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K-State Today

November 13, 2015

K-State faculty, students present at 13th annual Ecological Genomics Institute international symposium

Submitted by Jennifer Rhodes

The Kansas State University Ecological Genomics Institute hosted its 13th annual symposium Nov. 6-8 in Manhattan.

Organized by a committee and led by co-directors Loretta Johnson and Michael Herman, professors from K-State's Division of Biology, the symposium highlighted six invited speakers and 12 poster invited abstract speakers. Attendees represented 38 institutions, 21 states and four countries. Provost and Senior Vice President April Mason kicked off the symposium Friday evening by welcoming the 122 attendees to Manhattan.

Among the speakers included Michi Tobler, assistant professor of biology at K-State, who gave the presentation "Finding mechanisms underlying life in extreme environments."

A select number of poster abstract submissions were chosen for presentation, including four by K-State attendees: Matthew Galliart, graduate student in biology, Hutchinson; Corin White, who recently earned her doctorate in biology from K-State, Santa Clara, California; Elizabeth Everman, graduate student in biology, Smithville, Missouri, and Edwina Dowle, postdoctoral fellow who works with Greg Ragland, assistant professor of entomology. Additionally, 28 posters were on display from K-State students, postdoctorates and faculty members.

Fourteen of the 24 posters were displayed by K-State undergraduates, including:

Jaden Anderson, senior in biology, Shawnee; Katherine Johnson, senior in biology, Wichita; Olivia Parrish, senior in biology, Wamego; Ella Popova, senior in biology, Overland Park.

From Manhattan: Alexandria McChesney, senior in biology; Mercedes Santiago, senior in biology; Jasmine Sharp, senior in biology; and Vaithish Velazhahan, sophomore in biology.

Matthew Ramos, senior in microbiology, Topeka; Christopher Reazin, junior in biology, Olathe; Adam Schieferecke, sophomore in microbiology, Bennington; and Anastasia Weston, sophomore in biology, Overland Park.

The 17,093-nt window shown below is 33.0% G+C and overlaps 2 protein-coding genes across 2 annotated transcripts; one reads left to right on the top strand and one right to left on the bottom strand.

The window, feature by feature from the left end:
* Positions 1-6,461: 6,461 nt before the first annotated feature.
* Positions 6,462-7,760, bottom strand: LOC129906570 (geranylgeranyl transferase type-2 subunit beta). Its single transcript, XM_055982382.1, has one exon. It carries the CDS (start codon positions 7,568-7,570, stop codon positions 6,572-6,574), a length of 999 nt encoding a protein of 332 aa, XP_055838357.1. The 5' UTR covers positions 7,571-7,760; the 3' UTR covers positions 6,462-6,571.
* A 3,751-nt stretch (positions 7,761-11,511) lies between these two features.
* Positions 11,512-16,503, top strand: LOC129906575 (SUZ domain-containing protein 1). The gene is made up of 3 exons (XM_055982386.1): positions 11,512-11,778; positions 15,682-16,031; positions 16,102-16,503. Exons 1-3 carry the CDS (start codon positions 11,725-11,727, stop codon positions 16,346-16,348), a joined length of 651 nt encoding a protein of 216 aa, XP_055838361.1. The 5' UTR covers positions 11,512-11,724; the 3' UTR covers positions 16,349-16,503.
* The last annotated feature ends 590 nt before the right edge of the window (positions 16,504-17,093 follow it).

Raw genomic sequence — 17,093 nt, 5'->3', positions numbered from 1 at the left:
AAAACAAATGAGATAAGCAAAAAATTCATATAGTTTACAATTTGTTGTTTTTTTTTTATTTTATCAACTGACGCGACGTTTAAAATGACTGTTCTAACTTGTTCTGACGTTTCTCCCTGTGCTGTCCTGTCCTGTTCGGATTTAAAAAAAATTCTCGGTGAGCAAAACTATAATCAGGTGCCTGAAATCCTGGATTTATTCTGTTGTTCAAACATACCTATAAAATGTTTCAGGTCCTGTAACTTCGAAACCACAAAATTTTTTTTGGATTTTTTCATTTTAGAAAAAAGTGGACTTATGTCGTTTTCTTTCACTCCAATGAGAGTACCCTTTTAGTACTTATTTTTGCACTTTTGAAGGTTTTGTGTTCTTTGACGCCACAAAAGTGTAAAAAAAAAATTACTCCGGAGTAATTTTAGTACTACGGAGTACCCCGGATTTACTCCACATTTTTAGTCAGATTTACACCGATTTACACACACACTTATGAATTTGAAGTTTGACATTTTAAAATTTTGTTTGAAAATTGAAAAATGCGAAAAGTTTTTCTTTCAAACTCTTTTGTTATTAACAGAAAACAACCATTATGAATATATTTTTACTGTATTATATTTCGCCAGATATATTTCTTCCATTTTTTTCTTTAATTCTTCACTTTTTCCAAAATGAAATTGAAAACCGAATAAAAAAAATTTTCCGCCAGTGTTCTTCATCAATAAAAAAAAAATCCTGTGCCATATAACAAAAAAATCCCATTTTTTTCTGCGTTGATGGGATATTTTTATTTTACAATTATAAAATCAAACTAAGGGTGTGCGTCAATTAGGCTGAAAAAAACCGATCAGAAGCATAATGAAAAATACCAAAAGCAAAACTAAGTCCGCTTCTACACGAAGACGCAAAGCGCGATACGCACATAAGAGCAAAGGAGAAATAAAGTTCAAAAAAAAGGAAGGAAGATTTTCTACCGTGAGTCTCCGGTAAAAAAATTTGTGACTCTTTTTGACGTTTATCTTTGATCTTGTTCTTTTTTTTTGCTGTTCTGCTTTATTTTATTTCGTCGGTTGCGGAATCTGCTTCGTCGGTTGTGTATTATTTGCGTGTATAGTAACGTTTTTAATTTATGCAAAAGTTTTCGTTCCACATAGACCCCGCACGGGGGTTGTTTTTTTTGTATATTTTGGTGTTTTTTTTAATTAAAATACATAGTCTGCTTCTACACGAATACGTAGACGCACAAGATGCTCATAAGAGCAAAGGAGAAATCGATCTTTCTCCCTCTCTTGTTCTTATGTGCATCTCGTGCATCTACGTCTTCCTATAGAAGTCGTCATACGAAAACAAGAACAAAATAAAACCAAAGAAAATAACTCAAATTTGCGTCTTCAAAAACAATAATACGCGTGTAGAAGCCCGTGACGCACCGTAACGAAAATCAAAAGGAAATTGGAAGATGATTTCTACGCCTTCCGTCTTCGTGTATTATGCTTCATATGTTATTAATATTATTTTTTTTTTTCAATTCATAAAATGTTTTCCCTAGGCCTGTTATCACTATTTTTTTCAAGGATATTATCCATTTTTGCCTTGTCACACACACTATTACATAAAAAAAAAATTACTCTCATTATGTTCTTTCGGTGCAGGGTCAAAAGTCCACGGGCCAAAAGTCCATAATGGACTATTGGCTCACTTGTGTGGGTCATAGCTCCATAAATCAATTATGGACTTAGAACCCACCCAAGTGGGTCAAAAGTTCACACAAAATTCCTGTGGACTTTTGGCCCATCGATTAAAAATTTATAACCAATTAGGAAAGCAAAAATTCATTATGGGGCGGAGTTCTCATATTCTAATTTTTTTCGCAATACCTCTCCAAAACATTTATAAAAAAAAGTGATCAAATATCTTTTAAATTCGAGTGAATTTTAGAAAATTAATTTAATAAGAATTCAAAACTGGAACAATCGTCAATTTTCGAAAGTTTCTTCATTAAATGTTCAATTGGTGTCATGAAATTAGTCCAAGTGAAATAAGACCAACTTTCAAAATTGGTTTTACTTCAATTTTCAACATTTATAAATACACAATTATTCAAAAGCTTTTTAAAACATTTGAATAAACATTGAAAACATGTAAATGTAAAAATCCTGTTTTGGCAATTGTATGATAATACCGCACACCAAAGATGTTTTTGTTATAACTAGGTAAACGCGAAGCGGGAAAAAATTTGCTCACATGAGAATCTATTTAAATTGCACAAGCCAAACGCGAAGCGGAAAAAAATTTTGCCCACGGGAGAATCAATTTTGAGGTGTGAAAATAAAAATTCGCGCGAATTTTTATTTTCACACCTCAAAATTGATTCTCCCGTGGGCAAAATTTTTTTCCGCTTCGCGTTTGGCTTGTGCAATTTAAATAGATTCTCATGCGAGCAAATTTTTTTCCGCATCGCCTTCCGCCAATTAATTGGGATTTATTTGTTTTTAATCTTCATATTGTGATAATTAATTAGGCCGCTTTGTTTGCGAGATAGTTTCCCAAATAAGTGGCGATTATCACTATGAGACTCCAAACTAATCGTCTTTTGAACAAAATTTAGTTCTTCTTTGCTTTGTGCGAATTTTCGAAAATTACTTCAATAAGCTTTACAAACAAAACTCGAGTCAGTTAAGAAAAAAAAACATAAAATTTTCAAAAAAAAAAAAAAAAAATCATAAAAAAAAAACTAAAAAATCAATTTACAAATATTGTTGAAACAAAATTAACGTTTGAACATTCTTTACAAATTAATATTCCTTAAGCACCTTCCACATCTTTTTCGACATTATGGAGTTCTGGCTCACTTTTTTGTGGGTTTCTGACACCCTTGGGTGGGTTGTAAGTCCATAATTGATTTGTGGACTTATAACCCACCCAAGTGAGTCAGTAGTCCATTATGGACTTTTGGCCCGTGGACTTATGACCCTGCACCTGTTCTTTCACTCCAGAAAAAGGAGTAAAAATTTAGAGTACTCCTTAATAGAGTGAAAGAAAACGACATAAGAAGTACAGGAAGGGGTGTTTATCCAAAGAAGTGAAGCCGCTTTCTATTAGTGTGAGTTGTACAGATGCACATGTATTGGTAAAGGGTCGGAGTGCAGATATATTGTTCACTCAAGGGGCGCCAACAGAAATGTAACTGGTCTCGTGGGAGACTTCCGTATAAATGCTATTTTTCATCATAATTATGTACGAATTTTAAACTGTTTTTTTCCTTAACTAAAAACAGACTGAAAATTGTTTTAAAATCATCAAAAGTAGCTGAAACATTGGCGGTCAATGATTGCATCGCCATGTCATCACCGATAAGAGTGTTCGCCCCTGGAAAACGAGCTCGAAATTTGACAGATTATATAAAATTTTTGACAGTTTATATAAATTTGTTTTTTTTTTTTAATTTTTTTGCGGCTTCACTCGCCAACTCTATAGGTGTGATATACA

From out of state: Julie Cooper, sophomore in biochemistry, Flower Mound, Texas; and Halle Sparks, junior in biology, St. Louis, Missouri.

"The Ecological Genomics Symposium provided an excellent opportunity for me to communicate some of the research I have been involved in as an undergraduate student at Kansas State University to the ecological genomics community," Schieferecke said. "Networking with other scientists in the field gave me helpful insight to challenges I face in my research project. Listening to the talks of leading scientists in the field expanded my knowledge and interests by exposing me to a diverse sampling of cutting-edge research currently happening in ecological genomics. I am highly grateful for the opportunity to attend the Ecological Genomics Symposium and the educational benefits it provided."

Reazin added, "I thought the venue was great and the guest speakers were excellent, my favorite being Michael Lynch in the 5000 genome Daphnia pulex talk. Overall I thought this was a great experience, and was of the perfect size and level of content for undergraduates to present their research, to network, and to learn from others working in the field."

Based in Kansas State University's Division of Biology, the Ecological Genomics Institute was established in 2003. Approximately 20 faculty from five departments and three colleges collaboratively research challenges in ecological genomics and work together to achieve the goals of the institute. Institute scientists use funding from National Science Foundation, National Institutes of Health, the U.S. Department of Agriculture and other agencies in various research projects aimed at understanding the genomic basis of adaptive responses of organisms to their natural environment. This year's symposium was funded by Kansas State University and Arthropod Genomics.

For more information about the Ecological Genomics Institute contact the program coordinator, Jennifer Rhodes, at jenniferrhodes@k-state.edu.

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